Which leads me to your entrepreneurship abilities at the age of three.
You would set-up a lemonade stand in the front yard. No one would come, as we lived on a cul-de-sac and as I sat on the front steps watching you, I could see the wheels turning in your head. You grabbed your little wagon, put your supplies in the wagon, and with my permission, you went door to door, selling your lemonade for 50 cents per cup. They were the very small cups you and your brother had in your bathroom for rinsing after you brushed your teeth.
Who could resist you? No one! If memory serves me, that first day, you came home with a total of $15.00. That opened a whole new world for you. You continued your quest with how do I make more money? Every time I went to the feed store downtown to buy supplies for my horses, you were the first one in the car. You had discovered that they sold the kind of candy that you and your friends loved, in bulk, at a reasonable price.
At that time, you were nine-years-old, Santa had brought you a dune buggy. OMG, that caused me to have so much stress, though you wore a helmet, shoulder pads, shin guards, elbow pads, I still worried. I was an overprotective mama!
It was the beginning of summer, you were insistent that I take you to the feed store so you could buy candy and sell it so you would have money to spend when we went to Sarasota to visit your grandparents.
Off we went, all the way downtown and we arrived, you bought an assortment of various kinds of candy. When we got home, you threw everything on the kitchen table and began to sort everything. You asked me for lunch bags, markers, and a stapler. At that point, I thought it would be a promising idea to teach you about how to truly run a business. I charged you for the bags, the markers, and the staples.
That ended up in a temper tantrum. How could a mama charge her baby boy? It was so overwhelming, I just let it slide and as you settled down, you prepared your bags and when you were finished, off you went to sell your wares. Again, door to door but this time you had wheels. In two days, you made over $100. This cycle continued for years but what really made me insane was all the trips I had to make to the bank for you. First, you wanted a $100 bill, then, you wanted 100 dollars in quarters, then 100 dollars in pennies. This went on forever but Garret, if I could go back in time, I would do it all over again. BUT I CAN NOT!
Because Jonathan was involved in so many outside sports, your car seat had become your crib. The song we used to sing all the time was; “ON THE ROAD AGAIN.” Garret never wanted to be anywhere but in my arms. I soon learned how to clean, wash dishes, vacuum with one arm. As long as he was moving, he was happy.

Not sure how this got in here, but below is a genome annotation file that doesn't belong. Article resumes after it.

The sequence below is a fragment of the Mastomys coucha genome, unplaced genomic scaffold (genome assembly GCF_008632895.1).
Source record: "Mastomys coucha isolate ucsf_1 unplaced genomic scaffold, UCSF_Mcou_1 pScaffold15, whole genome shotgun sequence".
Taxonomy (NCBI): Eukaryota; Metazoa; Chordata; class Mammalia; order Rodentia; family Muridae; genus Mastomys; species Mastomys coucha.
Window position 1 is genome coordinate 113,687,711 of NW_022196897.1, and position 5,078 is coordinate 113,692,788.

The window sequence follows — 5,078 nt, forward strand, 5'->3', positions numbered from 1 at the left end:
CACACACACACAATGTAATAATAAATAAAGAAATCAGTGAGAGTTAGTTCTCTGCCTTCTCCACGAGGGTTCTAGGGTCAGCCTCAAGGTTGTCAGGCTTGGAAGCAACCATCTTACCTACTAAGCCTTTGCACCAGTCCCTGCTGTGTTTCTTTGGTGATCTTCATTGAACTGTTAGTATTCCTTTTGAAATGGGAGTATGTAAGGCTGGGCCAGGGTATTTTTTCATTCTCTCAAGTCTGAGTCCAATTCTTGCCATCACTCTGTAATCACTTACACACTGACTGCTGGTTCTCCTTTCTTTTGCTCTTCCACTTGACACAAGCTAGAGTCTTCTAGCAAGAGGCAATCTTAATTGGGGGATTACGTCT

As Garret started school and was old enough to spend the night with his friends, we had a problem. He was ok if someone spent the night with us but he was not going to leave our home. I knew that I had to do something to push him into a new way of thinking.
Garret was in fourth grade and knowing the school had a mandatory week camping trip as part of their curriculum in 5th grade, I had to do something quickly. Against his will, I signed him up for one week of day camp the end of 4th grade. We met the bus at the church and as all the mothers and his friends watched the scene Garret made, I calmly got him out of the car and walked towards the bus. One of the camp counselors was a linebacker on the football team. I finally got Garret in the bus, in the seat, kissed him and said I will see you this afternoon. I started walking out of the bus, all of a sudden, I heard what sounded like a body hitting the floor of the bus and a bolt of lightning pass me and jump into the very back of the car.
The linebacker was down and by the time I got to the car, Garret was in the very back seat, tying the seatbelts around his legs and arms. Screaming at the top of his lungs; “I AM NOT GOING!” We followed the bus to the campsite. When we arrived, Garret submitted and stayed the day and mama was waiting for him to arrive back to the church. I truly saw a smile on his face while he was in the bus but that smile quickly disappeared once he saw me.
As the memories flood my brain, my heart, I could continue with stories about you until my eyes close and my heart stops beating.
Garret, you made a difference in this cruel world. I have received hundreds of emails from people I never knew, letting me know how you helped change their lives for the better. These emails give me comfort in knowing that your father and I did a pretty good job!
It breaks my heart when I heard you were found on your knees, kneeling at the side of your bed. Your head laying on your mattress.
I have to believe that you were speaking to OUR LORD AND SAVIOR.
As your mama, I am still suffering from the empty nest syndrome and will until we meet again.
Garbear, you have, my heart, my mind, my everything! If there was ever a young man loved as much as you, they had all they needed. YOU HAD IT ALL!
YOU ARE LOVED, YOU WILL BE MISSED!~AS FOR YOUR MAMA, I WILL CONTINUE TO READ THE RUN-AWAY BUNNY, UNTIL WE MEET AGAIN.
SWEET SHALOM MY ANGEL!